Monday, January 21, 2013

Finding Our Common Humanity

      Today is a great day in our nation's history.  It marks the 2nd inauguration of our country's 44th President, Barack Obama.  He is the first African-American to serve our country in this capacity.  No matter your political views, this is a monumental time in our country. Additionally, today marks the 45th remembrance of the life and work of the Rev. Dr. Martin Luther King, Jr.  He was a man most well known for his sustaining efforts in and commitment to a non-violent approach to the Civil Rights movement.  As I reflect on the magnitude of today and the work of these two men, I cannot help but consider what we can learn from their messages of hope, working together, and a non-violent approach to the struggles we face.
     We are all readily aware of the great number of hate-related crimes that take place in the United States.  We have heard about the shooting at the Sikh Gurdwara in Oak Creek, Wisconsin, arson cases at numerous mosques and churches around the country, and the church in Florida who sponsored the burning of the Qur'an.  All these crimes are examples of the hate in and around our country.  They are examples of the tension dividing us one from another, rather than uniting  us as one nation working for the common good.  These are the very acts we so desperately want to rid our country of in the coming days, months, and years.
      As we stand today, our country is no longer affirming the call to have life and life more abundantly.  We are in need of a significant change within our culture to see the common humanity among us. We cannot solely focus upon the categories and characteristics that seem to define us--Muslim, Christian, Sikh, Hindu, Democrat, Republican, Conservative, Liberal, Moderate, rich, poor, homeless, single, married, and the list goes on.  We are so busy trying to protect ourselves from our neighbor, from that which we are unfamiliar with, that we forget that we are called to be a holistic, diverse, blossoming community and love our neighbor.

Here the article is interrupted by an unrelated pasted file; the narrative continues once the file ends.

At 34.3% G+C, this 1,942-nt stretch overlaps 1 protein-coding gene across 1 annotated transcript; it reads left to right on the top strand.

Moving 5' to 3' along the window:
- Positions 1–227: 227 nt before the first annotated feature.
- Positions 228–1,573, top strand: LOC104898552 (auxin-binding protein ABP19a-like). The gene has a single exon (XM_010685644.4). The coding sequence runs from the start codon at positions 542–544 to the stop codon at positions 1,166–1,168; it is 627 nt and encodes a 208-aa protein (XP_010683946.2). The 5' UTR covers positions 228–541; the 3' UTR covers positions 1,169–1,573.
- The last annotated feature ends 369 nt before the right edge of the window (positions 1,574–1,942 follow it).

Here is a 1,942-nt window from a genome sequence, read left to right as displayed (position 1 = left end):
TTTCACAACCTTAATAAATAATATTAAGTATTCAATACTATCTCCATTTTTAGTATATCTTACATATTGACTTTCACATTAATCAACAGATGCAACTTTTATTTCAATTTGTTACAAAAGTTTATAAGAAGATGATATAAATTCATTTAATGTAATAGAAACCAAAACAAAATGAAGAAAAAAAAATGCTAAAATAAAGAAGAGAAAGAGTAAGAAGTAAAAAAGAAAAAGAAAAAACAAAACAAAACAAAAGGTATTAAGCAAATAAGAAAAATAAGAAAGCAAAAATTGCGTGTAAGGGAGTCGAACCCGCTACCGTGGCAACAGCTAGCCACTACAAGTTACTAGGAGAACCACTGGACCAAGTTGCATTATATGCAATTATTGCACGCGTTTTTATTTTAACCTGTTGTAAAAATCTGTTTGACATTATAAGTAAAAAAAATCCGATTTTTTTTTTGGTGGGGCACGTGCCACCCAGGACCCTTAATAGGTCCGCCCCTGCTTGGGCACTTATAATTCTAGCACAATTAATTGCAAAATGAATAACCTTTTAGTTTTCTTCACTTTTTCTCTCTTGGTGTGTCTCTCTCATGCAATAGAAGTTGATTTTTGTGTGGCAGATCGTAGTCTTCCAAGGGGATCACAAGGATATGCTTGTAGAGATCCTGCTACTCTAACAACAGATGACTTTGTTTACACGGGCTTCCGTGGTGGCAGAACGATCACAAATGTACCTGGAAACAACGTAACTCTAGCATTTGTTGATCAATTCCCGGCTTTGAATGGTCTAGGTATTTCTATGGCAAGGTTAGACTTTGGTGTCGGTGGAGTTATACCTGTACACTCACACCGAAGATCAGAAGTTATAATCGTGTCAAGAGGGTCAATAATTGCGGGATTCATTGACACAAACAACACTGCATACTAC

One of the pastor's at my church, Joyce Shin, urged us on Sunday to, "Speak out for what is simply right." So, as we move forward into this year, remembering the work of leaders such as Martin Luther King, Jr, may we not be stopped by the obstacles we see.  Rather, may we combat this hate and do as Joyce suggests to "Speak out for what is simply right."  Most of all, may we see people beyond definitions and recognize our common humanity.

Some parting words for us all to reflect upon:

  • "Nonviolence means avoiding not only external physical violence but also internal violence of spirit.  You not only refuse to shoot a man, but you refuse to hate him." --Martin Luther King, Jr. 
  • "In the end, we will remember not the words of our enemies, but the silence of our friends." --Martin Luther King, Jr. 
  • "This generation of Americans has been tested by crises that steeled our resolve and proved our resilience. A decade of war is now ending.  An economic recovery has begun.  America's possibilities are limitless, for we possess all the qualities that this world without boundaries demands: youth and drive; diversity and openness; an endless capacity for risk and a gift for reinvention.  My fellow Americans, we are made for this moment, and we will seize it--so long as we seize it together." --Barack Obama, Inaugural Address, January 21, 2013 

Friday, December 21, 2012

What is "Faiths Against Hate" anyways?

Faiths Against Hate is an Interfaith campaign of the Council for a Parliament of the World’s Religions (CPWR) addressing the rising number of hate crimes against religious minority groups in United States. It arose out of response to the massacre at the Sikh Gurdwara in Oak Creek, Wisconsin in August 2012 and the numerous other hate crimes occurring across the country.  In view of the rising violence against religious minorities in the United States, the CPWR and, more specifically, the Faiths Against Hate campaign can provide leadership within the interfaith movement.  We actively seek to stop hate through the power of neighborly relations, dialogue, and engagement.

Please join us in this important work as we move forward. 

To learn more about the Council for a Parliament of the World's Religions, please visit